This weekend, we begin what I consider to be a great adventure: the serialization of my book The Composer is Always Right. (I will be forgiven for calling this a “great adventure”; given the current state of my life, I must take what adventure I can where I find it.) I am making the first two installments – the Introduction (on Patreon today) and Prologue (to be posted tomorrow) – available to all Patreon subscribers, regardless of tier. Starting next Sunday, September 5, the remaining installments (over two years’ worth!) will appear on Sundays and will be available to Principals, Family, and Deity tier patrons. The book was initially written in 2007-2008, and I am revising it substantially here in 2021 for this serialization. Commissioned by Oxford University Press, the book was never published. (I told the sorry story of the book’s commission and my subsequent withdrawal of the finished manuscript from Oxford University Press in a post on Patreon on June 17, 2021.) The dual premises of the book are as follows. One. The Composer is Always Right explores the ongoing growth of the vocabulary of Western literate (notated) music from around the year 800 C.E. to the present […]

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Dr. Bob Prescribes: Moritz Moszkowski, Piano Concerto in E Major, Op. 59 (1898)

Near the conclusion of yesterday’s Music History Monday post, we heard from the former chief music critic of The New York Times Harold Schonberg, who wrote apropos of Moritz Moszkowski’s piano music that: “no better salon music has ever been composed, or any so gratefully conceived for the piano.” “Salon Music.” It’s a phrase often used as a pejorative, to distinguish between “serious” and “substantial” concert works and music intended merely to amuse and titillate the denizens of Europe’s elite “salons” during the nineteenth and early twentieth centuries. Let’s get a handle on what constitutes “salon music”, lest Schonberg’s complimentary phrase – that “no better salon music has ever been composed”– be considered more damnation than praise. Salon Music Aside from being “an establishment where a hairdresser, beautician, or couturier conducts business”, a “salon” is a reception room in a large house. A “salon” is also a particular type of social gathering in such rooms, typically hosted by prominent women, which brought together “guests of distinction” for a conversational exchange of ideas and amusement. Such gatherings were invented in Italy in the sixteenth century, where they were called “salones”, a word derived from “sala”, which is the large reception room […]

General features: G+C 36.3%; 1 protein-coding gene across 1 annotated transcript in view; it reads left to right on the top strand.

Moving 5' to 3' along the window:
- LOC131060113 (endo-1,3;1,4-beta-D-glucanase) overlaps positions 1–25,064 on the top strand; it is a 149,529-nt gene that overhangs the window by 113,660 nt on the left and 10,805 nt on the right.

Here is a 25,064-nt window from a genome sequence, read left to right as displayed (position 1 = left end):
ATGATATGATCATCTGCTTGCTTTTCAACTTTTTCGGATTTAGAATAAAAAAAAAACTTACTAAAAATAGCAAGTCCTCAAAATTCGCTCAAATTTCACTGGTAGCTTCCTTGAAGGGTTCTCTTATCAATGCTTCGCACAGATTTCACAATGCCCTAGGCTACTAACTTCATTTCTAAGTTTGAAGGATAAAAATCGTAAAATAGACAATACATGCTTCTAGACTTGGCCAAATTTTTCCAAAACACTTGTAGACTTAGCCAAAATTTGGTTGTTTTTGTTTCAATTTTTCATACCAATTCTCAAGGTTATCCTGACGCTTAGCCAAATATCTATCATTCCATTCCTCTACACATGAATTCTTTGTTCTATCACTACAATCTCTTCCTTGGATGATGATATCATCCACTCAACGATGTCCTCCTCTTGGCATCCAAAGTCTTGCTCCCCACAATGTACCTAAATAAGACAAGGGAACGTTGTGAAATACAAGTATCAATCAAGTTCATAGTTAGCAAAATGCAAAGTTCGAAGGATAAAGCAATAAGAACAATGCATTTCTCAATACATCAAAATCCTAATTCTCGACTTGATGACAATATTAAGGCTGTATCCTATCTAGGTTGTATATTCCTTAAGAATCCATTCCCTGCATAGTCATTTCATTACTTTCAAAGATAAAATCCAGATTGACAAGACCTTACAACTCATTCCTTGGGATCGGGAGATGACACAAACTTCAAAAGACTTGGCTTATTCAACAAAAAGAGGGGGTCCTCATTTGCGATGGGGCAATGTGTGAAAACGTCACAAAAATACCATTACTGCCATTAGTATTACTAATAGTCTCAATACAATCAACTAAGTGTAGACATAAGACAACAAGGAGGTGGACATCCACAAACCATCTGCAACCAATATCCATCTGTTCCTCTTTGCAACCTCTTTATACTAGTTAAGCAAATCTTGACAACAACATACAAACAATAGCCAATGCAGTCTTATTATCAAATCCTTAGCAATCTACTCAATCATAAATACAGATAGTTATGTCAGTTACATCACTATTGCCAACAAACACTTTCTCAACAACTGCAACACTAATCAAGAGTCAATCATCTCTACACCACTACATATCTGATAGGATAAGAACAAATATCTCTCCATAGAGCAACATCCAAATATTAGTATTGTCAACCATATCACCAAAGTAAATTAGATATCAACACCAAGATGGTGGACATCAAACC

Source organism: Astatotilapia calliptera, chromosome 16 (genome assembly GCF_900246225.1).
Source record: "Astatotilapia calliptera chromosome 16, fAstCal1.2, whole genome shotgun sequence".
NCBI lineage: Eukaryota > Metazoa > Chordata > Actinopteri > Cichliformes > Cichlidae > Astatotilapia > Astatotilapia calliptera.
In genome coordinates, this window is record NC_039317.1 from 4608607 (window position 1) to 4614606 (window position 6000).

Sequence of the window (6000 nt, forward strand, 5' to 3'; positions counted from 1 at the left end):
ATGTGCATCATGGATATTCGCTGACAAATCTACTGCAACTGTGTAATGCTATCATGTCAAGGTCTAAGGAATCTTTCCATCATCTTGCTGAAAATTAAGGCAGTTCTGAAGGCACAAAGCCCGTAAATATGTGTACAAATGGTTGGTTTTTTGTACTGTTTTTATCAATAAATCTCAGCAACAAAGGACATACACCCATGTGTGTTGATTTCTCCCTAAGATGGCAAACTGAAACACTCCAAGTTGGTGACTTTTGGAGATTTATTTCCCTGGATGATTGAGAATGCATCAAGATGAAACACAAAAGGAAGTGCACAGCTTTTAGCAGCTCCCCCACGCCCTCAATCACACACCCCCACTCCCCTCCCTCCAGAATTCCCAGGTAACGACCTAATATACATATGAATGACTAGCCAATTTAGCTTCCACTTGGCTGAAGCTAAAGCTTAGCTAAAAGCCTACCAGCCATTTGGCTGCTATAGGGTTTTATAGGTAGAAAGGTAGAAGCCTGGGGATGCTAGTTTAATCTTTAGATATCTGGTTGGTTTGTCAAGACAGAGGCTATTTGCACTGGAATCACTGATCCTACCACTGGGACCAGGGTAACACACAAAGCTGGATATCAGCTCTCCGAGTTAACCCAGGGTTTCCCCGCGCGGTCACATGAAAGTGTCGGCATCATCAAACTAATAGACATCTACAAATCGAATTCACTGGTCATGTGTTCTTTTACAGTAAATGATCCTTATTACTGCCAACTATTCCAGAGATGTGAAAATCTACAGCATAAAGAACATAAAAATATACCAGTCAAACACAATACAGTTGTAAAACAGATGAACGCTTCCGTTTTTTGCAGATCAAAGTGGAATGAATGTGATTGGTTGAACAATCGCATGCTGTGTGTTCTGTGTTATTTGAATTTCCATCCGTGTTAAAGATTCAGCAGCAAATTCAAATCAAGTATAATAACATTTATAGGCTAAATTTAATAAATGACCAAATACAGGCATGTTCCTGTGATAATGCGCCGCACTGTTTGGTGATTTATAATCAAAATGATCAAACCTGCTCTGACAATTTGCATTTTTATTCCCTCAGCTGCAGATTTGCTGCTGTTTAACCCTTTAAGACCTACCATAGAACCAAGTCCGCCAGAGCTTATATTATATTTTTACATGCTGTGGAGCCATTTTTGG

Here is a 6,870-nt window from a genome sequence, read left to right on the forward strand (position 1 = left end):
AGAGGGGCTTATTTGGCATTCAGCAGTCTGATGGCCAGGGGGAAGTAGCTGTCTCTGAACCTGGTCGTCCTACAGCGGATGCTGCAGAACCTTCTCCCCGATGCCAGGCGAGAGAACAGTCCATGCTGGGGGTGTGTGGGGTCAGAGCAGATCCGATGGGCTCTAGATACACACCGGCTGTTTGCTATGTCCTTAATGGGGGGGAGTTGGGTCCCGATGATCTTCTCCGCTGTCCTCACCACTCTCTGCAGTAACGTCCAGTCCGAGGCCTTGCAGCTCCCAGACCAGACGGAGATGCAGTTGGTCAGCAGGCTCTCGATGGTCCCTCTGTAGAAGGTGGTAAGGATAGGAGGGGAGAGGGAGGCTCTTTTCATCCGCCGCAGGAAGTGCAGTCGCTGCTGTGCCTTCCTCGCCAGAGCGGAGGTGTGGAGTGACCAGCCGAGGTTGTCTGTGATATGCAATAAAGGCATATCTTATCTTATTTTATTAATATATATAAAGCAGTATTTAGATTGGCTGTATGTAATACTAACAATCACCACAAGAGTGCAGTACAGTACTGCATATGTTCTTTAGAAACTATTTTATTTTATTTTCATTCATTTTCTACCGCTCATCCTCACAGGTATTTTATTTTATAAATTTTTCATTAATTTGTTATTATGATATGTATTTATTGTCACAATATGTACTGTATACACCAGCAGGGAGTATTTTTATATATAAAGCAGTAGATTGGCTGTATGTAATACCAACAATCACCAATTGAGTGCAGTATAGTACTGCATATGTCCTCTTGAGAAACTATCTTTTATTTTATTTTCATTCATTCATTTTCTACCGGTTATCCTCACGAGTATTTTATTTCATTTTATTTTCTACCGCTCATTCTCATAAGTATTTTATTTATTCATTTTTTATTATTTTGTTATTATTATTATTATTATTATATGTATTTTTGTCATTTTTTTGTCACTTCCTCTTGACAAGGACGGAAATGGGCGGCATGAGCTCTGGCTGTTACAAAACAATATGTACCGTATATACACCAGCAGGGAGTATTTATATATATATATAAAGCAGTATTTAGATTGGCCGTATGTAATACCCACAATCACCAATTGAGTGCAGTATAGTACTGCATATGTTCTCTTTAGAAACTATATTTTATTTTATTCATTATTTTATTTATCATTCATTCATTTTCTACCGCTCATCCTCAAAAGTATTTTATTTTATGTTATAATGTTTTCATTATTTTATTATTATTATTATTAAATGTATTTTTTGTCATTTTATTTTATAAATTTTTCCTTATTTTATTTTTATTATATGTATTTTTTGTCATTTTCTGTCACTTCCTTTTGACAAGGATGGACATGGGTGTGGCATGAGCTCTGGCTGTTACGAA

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Music History Monday: “V” for Victory!

On July 19, 1941 – 80 years ago today – the BBC World Service began using the first four notes of Beethoven’s Symphony No. 5 of 1808 as a “linking” device on its broadcasts into Nazi-occupied Europe.  Why the BBC chose to use music by a German-born composer, and what those four notes meant makes for quite a story. Background The European phase of World War Two began on September 1, 1939, when Adolph Hitler’s Nazi Germany invaded its neighbor to the east, Poland.  The invasion had been made possible just 8 days before, when the Soviet Union entered into a so-called “non-aggression” pact with Nazi Germany.  It was an act that stunned the world: these two greatest enemies, these two most diametrically opposed political ideologies – fascism and communism – had made nice: Hitler and Stalin had cozied up, climbed into the sack, and done the thang with each other.  Here are two of the many contemporary political cartoons that satirized the pact: The treaty was called the Molotov-Ribbentrop Pact, named for the foreign ministers, respectively, of the Soviet Union and Germany who negotiated the thing: Vyacheslav Molotov and Joachim von Ribbentrop. The “planned” expiration date of the pact […]